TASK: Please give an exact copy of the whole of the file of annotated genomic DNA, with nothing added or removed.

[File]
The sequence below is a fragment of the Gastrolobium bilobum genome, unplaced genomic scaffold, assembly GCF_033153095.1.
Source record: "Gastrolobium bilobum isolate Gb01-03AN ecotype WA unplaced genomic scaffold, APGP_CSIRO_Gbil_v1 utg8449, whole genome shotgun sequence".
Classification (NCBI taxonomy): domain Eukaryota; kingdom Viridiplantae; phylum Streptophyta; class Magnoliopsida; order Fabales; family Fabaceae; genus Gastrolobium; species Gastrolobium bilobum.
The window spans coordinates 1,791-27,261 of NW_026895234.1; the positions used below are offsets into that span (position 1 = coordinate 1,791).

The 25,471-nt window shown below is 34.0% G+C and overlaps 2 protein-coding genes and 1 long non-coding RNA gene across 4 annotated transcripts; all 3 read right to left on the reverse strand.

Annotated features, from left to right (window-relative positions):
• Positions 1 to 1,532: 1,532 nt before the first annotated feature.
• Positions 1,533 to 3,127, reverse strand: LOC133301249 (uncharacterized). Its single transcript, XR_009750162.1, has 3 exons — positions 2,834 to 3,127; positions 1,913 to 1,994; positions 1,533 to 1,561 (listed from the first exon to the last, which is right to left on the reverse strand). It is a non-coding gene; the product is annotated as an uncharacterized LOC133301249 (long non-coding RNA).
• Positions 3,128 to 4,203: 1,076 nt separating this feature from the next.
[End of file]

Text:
The sequence below is a fragment of the Gastrolobium bilobum genome, unplaced genomic scaffold, assembly GCF_033153095.1.
Source record: "Gastrolobium bilobum isolate Gb01-03AN ecotype WA unplaced genomic scaffold, APGP_CSIRO_Gbil_v1 utg8449, whole genome shotgun sequence".
Classification (NCBI taxonomy): domain Eukaryota; kingdom Viridiplantae; phylum Streptophyta; class Magnoliopsida; order Fabales; family Fabaceae; genus Gastrolobium; species Gastrolobium bilobum.
The window spans coordinates 1,791-27,261 of NW_026895234.1; the positions used below are offsets into that span (position 1 = coordinate 1,791).

The 25,471-nt window shown below is 34.0% G+C and overlaps 2 protein-coding genes and 1 long non-coding RNA gene across 4 annotated transcripts; all 3 read right to left on the reverse strand.

Annotated features, from left to right (window-relative positions):
• Positions 1 to 1,532: 1,532 nt before the first annotated feature.
• Positions 1,533 to 3,127, reverse strand: LOC133301249 (uncharacterized). Its single transcript, XR_009750162.1, has 3 exons — positions 2,834 to 3,127; positions 1,913 to 1,994; positions 1,533 to 1,561 (listed from the first exon to the last, which is right to left on the reverse strand). It is a non-coding gene; the product is annotated as an uncharacterized LOC133301249 (long non-coding RNA).
• Positions 3,128 to 4,203: 1,076 nt separating this feature from the next.